While the picture of the future that Singer sketches will be sure to surprise, and even startle, some readers, Singer’s own line of reasoning is hardly radical. Passage to a Human World contemplates the future cautiously. Singer does not invoke as yet undreamed of scientific breakthroughs or require specific leaps of technological faith. In clear, nontechnical terms, he guides his readers through findings from a diverse array of disciplines, slowly and deliberately building a case for the feasibility of a more populous, and at the same time vastly more prosperous, world.

The essence of Singer’s argument concerns the human mastery of nature. As he explains it, the process is well under way already. “We live today,” he writes, “just about at the middle of a period of only a few hundred years, during which mankind is changing the world as it has never been changed before into the way that it will probably be from now on.” Whereas “formerly nature dominated man (but not completely), after we finish our brief current passage man will dominate nature (but not completely).”

Singer notes especially the increased importance of education, specialized skills, and newly created technologies in the processes of production over the past century or so. The rise of the human factor within economic activity, he repeatedly emphasizes, is a trend fraught with significance, and some of its most important implications bear on the availability and use of natural resources. In brief, human ideas, in the form of technology, routinely bring economic value to matter previously considered worthless (bauxite, petroleum, uranium, sand). By Singer’s estimate, world population is five times higher today than it was 200 years ago, but average per-capita income has risen by a factor of ten. Thus, “the world is now wealthy enough to make possible fifty times as much consumption each year as there was two centuries ago. Since physical resources are the same . . . it must be intangibles that enable us to produce so much more.”

The “passage to a human world,” therefore, is a journey in which resources are, in a meaningful sense, created. While the stock of specific commodities (e.g., oil) may be diminished through human use, the routinization of research, innovation, and substitution indicates to Singer that “resources” will, practically speaking, generally and typically be less scarce—and less expensive—in the future. Thanks to man’s ingenuity, he writes, “the finiteness of the Earth does not doom man to scarcity of essential raw materials or to a polluted environment.”

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If economic prospects for the future are actually so much less alarming than received wisdom would today suggest, why does a pessimistic perspective seem to have so much resonance in informed discussion? Singer holds that an “edifice of error blocks our view” of the future’s true economic potentialities. That “edifice of error,” in his judgment, is an intellectual and emotional construct to which “university-oriented Americans” (a group he places at roughly a tenth of the overall population) are today particularly susceptible. Such people, he believes, tend currently to exhibit “low national morale,” which in turn predisposes them to be pessimistic about a necessarily uncertain future.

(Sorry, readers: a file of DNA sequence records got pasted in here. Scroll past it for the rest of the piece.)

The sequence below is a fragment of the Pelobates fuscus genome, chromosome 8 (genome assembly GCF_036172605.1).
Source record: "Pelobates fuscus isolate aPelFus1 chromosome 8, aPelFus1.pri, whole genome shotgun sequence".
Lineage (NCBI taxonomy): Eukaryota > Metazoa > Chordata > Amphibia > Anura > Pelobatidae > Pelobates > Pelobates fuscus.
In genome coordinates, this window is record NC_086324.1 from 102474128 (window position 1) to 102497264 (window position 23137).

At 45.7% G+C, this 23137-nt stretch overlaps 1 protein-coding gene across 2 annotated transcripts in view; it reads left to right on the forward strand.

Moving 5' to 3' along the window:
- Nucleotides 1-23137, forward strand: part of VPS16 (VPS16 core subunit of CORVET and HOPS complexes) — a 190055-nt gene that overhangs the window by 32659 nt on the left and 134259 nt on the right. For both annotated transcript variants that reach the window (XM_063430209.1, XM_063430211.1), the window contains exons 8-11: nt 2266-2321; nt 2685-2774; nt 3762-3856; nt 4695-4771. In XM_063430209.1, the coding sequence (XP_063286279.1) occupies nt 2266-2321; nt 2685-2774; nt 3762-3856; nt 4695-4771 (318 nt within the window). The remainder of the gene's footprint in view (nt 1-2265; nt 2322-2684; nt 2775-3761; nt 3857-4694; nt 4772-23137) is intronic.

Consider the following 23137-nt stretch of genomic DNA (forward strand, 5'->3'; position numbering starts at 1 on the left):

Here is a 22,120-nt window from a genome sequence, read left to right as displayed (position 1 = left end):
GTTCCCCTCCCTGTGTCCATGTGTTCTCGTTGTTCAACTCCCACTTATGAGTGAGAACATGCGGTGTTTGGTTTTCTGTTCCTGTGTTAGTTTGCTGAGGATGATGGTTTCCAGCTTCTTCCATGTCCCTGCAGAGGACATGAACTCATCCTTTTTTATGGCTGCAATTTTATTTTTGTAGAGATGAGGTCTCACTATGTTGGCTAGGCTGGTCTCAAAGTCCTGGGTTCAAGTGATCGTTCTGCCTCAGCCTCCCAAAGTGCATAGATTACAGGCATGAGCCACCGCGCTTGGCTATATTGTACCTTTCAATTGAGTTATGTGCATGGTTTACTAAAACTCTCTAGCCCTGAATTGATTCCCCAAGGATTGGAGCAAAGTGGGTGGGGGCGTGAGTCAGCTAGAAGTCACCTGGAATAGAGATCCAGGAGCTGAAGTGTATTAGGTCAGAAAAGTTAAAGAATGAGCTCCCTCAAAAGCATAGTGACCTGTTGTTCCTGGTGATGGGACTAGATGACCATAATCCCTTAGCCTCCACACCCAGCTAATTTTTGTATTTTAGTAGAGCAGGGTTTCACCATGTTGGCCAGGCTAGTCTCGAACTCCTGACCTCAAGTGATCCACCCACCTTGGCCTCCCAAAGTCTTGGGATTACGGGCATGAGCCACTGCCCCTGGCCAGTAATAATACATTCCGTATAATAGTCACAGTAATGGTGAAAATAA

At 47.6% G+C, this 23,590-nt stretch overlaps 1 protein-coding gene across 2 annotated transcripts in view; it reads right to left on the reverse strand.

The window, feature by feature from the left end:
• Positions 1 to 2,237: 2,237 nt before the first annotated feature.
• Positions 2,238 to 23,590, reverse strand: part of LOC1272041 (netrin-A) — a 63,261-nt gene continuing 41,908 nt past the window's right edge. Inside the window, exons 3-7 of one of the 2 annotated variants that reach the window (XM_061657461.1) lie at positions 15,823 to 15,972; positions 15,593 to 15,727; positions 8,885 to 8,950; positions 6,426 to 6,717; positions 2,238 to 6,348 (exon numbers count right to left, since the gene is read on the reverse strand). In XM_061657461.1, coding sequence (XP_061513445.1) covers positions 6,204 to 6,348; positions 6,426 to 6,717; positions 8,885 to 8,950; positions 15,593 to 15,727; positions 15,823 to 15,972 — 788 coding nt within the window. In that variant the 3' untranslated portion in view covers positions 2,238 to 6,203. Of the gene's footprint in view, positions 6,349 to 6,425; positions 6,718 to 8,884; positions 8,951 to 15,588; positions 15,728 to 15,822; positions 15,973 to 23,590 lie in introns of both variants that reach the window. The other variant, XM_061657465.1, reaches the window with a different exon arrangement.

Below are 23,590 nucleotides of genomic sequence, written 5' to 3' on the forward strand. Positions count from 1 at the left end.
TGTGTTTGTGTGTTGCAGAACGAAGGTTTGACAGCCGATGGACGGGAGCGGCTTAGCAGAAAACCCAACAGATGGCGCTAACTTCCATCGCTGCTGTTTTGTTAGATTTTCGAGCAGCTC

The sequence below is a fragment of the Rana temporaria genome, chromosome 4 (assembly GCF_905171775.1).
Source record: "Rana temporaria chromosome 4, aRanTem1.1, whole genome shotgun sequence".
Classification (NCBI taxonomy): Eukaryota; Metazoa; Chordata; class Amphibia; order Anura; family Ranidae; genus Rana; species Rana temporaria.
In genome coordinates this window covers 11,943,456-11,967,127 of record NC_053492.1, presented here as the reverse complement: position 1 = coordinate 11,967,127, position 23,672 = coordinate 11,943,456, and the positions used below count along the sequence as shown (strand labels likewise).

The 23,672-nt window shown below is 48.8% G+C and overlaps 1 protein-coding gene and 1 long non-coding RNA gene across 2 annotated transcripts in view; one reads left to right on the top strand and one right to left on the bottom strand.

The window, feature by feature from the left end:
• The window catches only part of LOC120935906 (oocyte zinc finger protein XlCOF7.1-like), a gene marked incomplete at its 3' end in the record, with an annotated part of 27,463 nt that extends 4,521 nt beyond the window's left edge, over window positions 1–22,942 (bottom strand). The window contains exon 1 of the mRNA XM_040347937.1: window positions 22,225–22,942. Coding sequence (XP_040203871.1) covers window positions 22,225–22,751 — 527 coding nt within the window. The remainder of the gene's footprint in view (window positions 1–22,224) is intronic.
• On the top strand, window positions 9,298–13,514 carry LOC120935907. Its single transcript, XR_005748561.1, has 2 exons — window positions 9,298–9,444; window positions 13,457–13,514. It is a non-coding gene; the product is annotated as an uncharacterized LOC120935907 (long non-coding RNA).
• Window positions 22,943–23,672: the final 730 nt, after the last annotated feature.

Singer may well be right about all this, but his observations about the social geography of pessimism are unfortunately more impressionistic, and thus less persuasive, than the other portions of his book. He explicitly refuses to speculate on the reasons for the currency of the outlook he describes, and in the end leaves the reader intrigued, but unsatisfied.

If Singer sets himself against the pessimists, however, he himself is no starry-eyed believer in science and the benevolence of human nature. Far from it. “People should not kid themselves,” he warns, “that because a change is necessary it is good for everyone and harms no innocent victims.” For, he continues, “Even if there were no malice or greed, immense amounts of suffering and sacrifice would be required to achieve economic growth.” And Singer is extremely careful in judging the “human world” he envisions. “This book,” he states, “makes no claim that the future will be better than the past. We humans have amply demonstrated our power to do evil and create unhappiness. . . . In a human world the main dangers, also, are human creations.” In Singer’s view, mankind will retain its capacity to choose between good and evil—and to make mistakes.

Simple though this concession may seem, it serves to confute all mechanistic thinking about “the long run,” whether of the optimistic or pessimistic variety. Rather, Singer’s aim in Passage to a Human World is to restore to populations of the future that preeminently human dimension of moral choice which so many of today’s futuristic projections have stripped from them. It is an aim which this interesting, even exciting, book consistently realizes.